March 28, 2012 in Special Education Articles by Jess

In 1994 the United States government added the requirement to "Section 504" [1] that all schools (primary, secondary, post-secondary) which receive "any federal funds" ($1.00 or more per year, in any form, including student university loans), have accessible computers available, and a system of in place for information and communications technology which would offer students with "disabilities" real time access "equivalently." Read the rest of this entry →

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A Matter of Trust

March 22, 2012 in Special Education Articles by Jess

During my monthly neighborhood support & study group meeting this past week, our local KDDs group (Kids with Differences & Disabilities) focused on first steps toward becoming strong advocates for our children with differences & disabilities.

As a group, we are reading through the book From Emotions to Advocacy by Pete and Pam Wright, a terrific guide for parents who are just getting started down the road of advocating for their children with learning disabilities, autism, ADHD, speech language disorders, emotional health issues, developmental delays and other special needs.

As a starting point for learning about how to advocate for our kids, our parent group focused a lot during the discussion on two main advocacy goals that the Wrights suggest in the book. First, your role as your child’s advocate within the public school setting is to ensure that he/she receives a free and appropriate public education (FAPE). Read the rest of this entry →

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Can the Americans with Disabilities Act (ADA) Help Your Child in School? Yes, Now More Than Ever!

February 26, 2012 in Special Education Articles by Jess

If you're reading this blog, you've probably heard of the ADA - Americans with Disabilities Act – that’s the landmark piece of civil rights 1990 legislation which requires wheelchair accessible bathrooms, for instance.  But what you may not know is whether the ADA applies to your disabled child in school.  You'd think it would, right?  But then, why does everyone talk about the Individuals with Disabilities Education Act (IDEA) all the time?  Well, Title II of the ADA does apply to your disabled child in school.  Not just with respect to students with physical disabilities in wheelchairs, but also to any student with a disability who needs "accommodations."  You may be more familiar with the term "504 Plan" which comes from Section 504 of the Rehabilitation Act of 1973 - a precursor to the ADA.  The 504 law is very similar conceptually to the ADA - if you understand Section 504, you'll understand the ADA.  The good news is that there's new guidance from the federal government which clarifies (and even extends) how the ADA can help your child in school. Read the rest of this entry →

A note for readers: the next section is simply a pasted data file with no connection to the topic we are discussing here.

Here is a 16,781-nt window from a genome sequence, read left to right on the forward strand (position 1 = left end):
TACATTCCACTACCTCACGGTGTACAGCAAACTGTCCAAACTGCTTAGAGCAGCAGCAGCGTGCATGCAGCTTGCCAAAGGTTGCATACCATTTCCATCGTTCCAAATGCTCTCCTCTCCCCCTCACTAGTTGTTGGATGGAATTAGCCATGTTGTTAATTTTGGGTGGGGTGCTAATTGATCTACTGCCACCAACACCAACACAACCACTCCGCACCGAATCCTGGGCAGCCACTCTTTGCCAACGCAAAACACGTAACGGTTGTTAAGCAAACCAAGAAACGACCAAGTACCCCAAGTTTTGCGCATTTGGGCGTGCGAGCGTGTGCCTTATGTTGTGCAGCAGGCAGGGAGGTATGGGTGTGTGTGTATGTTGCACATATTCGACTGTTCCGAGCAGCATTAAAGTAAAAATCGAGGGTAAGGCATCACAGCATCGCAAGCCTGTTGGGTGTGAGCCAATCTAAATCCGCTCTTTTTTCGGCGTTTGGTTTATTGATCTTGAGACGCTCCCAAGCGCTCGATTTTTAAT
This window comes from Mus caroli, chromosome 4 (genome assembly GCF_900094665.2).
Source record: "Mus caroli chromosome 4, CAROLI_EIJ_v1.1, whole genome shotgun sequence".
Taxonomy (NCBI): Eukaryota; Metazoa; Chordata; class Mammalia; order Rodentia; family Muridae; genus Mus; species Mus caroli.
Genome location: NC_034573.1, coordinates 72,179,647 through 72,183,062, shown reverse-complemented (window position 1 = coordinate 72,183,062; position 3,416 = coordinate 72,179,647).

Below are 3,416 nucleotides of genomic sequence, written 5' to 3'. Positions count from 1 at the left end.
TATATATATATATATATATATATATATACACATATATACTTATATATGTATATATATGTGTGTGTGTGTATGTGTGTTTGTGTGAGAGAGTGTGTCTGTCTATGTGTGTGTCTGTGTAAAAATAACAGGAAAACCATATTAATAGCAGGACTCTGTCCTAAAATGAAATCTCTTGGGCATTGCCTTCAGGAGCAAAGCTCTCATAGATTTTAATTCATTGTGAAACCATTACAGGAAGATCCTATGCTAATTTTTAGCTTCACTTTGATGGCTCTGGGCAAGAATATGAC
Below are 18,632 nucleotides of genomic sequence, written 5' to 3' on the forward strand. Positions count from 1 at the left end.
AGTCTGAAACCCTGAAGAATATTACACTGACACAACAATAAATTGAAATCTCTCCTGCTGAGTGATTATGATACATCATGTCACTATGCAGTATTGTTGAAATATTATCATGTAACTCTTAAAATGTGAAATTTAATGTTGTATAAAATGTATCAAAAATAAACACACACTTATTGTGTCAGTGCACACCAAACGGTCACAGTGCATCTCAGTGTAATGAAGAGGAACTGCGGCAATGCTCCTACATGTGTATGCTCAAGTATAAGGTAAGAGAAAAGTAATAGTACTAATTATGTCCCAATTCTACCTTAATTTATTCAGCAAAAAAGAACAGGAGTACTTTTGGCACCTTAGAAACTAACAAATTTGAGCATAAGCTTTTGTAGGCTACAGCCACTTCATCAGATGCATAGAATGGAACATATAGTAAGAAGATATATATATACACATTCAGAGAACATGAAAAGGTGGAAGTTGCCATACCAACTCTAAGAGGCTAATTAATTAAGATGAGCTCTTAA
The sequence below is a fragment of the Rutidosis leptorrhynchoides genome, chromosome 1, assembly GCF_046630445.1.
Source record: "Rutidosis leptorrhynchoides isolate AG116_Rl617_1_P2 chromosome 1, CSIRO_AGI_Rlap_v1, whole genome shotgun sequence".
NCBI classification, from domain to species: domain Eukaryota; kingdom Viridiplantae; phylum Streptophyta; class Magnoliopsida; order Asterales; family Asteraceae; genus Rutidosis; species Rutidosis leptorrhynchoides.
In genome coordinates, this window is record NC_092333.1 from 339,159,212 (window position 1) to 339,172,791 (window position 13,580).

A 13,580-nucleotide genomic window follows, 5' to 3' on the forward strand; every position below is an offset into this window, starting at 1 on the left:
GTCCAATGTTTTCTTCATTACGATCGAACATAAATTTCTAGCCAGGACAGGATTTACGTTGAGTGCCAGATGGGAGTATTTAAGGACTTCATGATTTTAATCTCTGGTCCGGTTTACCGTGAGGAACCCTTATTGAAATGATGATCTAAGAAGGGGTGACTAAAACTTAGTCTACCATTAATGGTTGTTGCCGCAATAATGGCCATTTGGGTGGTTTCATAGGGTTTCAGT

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FAPE vs FAPE: IDEA & Section 504

January 31, 2012 in Special Education Advisor Blog by Doug Goldberg

The term Free Appropriate Public Education is thrown around a lot in Public Education. There are two separate laws having to do with disabilities that specifically define this term. It can be found in the Section 504 of the Rehabilitation Act and in the Individuals with Disabilities Education Act (IDEA). So what exactly is the difference between the two definitions? Let’s start by looking at how each law defines FAPE. Read the rest of this entry →